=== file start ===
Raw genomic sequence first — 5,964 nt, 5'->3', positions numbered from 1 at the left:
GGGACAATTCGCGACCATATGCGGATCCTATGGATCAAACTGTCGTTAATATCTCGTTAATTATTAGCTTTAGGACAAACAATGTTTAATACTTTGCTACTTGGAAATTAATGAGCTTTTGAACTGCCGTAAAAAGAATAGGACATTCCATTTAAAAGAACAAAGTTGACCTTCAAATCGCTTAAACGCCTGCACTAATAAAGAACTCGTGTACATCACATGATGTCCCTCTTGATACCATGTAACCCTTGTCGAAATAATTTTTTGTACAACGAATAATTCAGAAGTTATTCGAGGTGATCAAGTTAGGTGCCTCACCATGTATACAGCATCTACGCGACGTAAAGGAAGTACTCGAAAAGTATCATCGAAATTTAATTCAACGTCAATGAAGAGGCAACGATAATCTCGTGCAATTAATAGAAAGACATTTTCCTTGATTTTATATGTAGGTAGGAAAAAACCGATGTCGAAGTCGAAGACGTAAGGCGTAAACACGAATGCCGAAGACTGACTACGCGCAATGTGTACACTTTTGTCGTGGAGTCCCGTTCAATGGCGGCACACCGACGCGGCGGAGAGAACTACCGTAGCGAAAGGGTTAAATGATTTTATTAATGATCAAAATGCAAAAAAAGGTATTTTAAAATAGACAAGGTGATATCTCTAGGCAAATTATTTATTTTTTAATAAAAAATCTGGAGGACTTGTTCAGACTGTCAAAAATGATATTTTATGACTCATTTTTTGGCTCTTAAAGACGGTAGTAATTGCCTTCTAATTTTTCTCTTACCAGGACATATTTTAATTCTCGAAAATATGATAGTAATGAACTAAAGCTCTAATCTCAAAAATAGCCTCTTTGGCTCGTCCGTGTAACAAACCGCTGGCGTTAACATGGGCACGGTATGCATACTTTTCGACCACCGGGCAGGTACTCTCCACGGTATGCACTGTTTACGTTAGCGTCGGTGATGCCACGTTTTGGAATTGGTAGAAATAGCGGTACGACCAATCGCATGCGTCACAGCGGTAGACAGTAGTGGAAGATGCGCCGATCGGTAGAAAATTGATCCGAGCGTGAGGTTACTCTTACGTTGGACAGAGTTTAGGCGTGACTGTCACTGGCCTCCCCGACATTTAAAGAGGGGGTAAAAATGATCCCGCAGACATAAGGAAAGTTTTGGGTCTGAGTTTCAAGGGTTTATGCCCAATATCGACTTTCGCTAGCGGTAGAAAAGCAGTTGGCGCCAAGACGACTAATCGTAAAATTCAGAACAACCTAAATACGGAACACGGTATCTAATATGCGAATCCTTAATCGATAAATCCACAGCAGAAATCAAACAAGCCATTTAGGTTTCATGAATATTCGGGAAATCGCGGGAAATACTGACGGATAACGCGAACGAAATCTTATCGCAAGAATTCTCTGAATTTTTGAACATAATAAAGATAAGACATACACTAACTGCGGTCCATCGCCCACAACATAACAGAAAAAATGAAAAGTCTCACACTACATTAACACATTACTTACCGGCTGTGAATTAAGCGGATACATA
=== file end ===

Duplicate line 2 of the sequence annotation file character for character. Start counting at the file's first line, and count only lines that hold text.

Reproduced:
GGGACAATTCGCGACCATATGCGGATCCTATGGATCAAACTGTCGTTAATATCTCGTTAATTATTAGCTTTAGGACAAACAATGTTTAATACTTTGCTACTTGGAAATTAATGAGCTTTTGAACTGCCGTAAAAAGAATAGGACATTCCATTTAAAAGAACAAAGTTGACCTTCAAATCGCTTAAACGCCTGCACTAATAAAGAACTCGTGTACATCACATGATGTCCCTCTTGATACCATGTAACCCTTGTCGAAATAATTTTTTGTACAACGAATAATTCAGAAGTTATTCGAGGTGATCAAGTTAGGTGCCTCACCATGTATACAGCATCTACGCGACGTAAAGGAAGTACTCGAAAAGTATCATCGAAATTTAATTCAACGTCAATGAAGAGGCAACGATAATCTCGTGCAATTAATAGAAAGACATTTTCCTTGATTTTATATGTAGGTAGGAAAAAACCGATGTCGAAGTCGAAGACGTAAGGCGTAAACACGAATGCCGAAGACTGACTACGCGCAATGTGTACACTTTTGTCGTGGAGTCCCGTTCAATGGCGGCACACCGACGCGGCGGAGAGAACTACCGTAGCGAAAGGGTTAAATGATTTTATTAATGATCAAAATGCAAAAAAAGGTATTTTAAAATAGACAAGGTGATATCTCTAGGCAAATTATTTATTTTTTAATAAAAAATCTGGAGGACTTGTTCAGACTGTCAAAAATGATATTTTATGACTCATTTTTTGGCTCTTAAAGACGGTAGTAATTGCCTTCTAATTTTTCTCTTACCAGGACATATTTTAATTCTCGAAAATATGATAGTAATGAACTAAAGCTCTAATCTCAAAAATAGCCTCTTTGGCTCGTCCGTGTAACAAACCGCTGGCGTTAACATGGGCACGGTATGCATACTTTTCGACCACCGGGCAGGTACTCTCCACGGTATGCACTGTTTACGTTAGCGTCGGTGATGCCACGTTTTGGAATTGGTAGAAATAGCGGTACGACCAATCGCATGCGTCACAGCGGTAGACAGTAGTGGAAGATGCGCCGATCGGTAGAAAATTGATCCGAGCGTGAGGTTACTCTTACGTTGGACAGAGTTTAGGCGTGACTGTCACTGGCCTCCCCGACATTTAAAGAGGGGGTAAAAATGATCCCGCAGACATAAGGAAAGTTTTGGGTCTGAGTTTCAAGGGTTTATGCCCAATATCGACTTTCGCTAGCGGTAGAAAAGCAGTTGGCGCCAAGACGACTAATCGTAAAATTCAGAACAACCTAAATACGGAACACGGTATCTAATATGCGAATCCTTAATCGATAAATCCACAGCAGAAATCAAACAAGCCATTTAGGTTTCATGAATATTCGGGAAATCGCGGGAAATACTGACGGATAACGCGAACGAAATCTTATCGCAAGAATTCTCTGAATTTTTGAACATAATAAAGATAAGACATACACTAACTGCGGTCCATCGCCCACAACATAACAGAAAAAATGAAAAGTCTCACACTACATTAACACATTACTTACCGGCTGTGAATTAAGCGGATACATA